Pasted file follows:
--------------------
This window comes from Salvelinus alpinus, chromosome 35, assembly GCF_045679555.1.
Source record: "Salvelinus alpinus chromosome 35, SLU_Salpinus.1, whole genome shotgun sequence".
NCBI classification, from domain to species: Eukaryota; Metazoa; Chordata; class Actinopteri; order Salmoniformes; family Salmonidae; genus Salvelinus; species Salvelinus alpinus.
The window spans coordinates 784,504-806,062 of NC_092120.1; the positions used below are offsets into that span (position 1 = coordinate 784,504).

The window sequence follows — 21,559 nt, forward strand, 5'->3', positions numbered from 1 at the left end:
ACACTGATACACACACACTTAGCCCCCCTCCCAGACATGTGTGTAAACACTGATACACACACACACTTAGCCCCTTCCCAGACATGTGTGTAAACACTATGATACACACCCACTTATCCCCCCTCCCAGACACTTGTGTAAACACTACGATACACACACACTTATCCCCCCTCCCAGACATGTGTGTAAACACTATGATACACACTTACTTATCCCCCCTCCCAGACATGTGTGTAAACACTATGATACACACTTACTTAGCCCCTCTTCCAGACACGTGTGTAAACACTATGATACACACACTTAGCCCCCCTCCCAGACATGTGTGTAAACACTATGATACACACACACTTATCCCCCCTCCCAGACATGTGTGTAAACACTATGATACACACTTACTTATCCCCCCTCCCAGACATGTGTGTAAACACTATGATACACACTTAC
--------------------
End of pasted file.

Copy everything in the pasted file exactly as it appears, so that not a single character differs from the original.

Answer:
This window comes from Salvelinus alpinus, chromosome 35, assembly GCF_045679555.1.
Source record: "Salvelinus alpinus chromosome 35, SLU_Salpinus.1, whole genome shotgun sequence".
NCBI classification, from domain to species: Eukaryota; Metazoa; Chordata; class Actinopteri; order Salmoniformes; family Salmonidae; genus Salvelinus; species Salvelinus alpinus.
The window spans coordinates 784,504-806,062 of NC_092120.1; the positions used below are offsets into that span (position 1 = coordinate 784,504).

The window sequence follows — 21,559 nt, forward strand, 5'->3', positions numbered from 1 at the left end:
ACACTGATACACACACACTTAGCCCCCCTCCCAGACATGTGTGTAAACACTGATACACACACACACTTAGCCCCTTCCCAGACATGTGTGTAAACACTATGATACACACCCACTTATCCCCCCTCCCAGACACTTGTGTAAACACTACGATACACACACACTTATCCCCCCTCCCAGACATGTGTGTAAACACTATGATACACACTTACTTATCCCCCCTCCCAGACATGTGTGTAAACACTATGATACACACTTACTTAGCCCCTCTTCCAGACACGTGTGTAAACACTATGATACACACACTTAGCCCCCCTCCCAGACATGTGTGTAAACACTATGATACACACACACTTATCCCCCCTCCCAGACATGTGTGTAAACACTATGATACACACTTACTTATCCCCCCTCCCAGACATGTGTGTAAACACTATGATACACACTTAC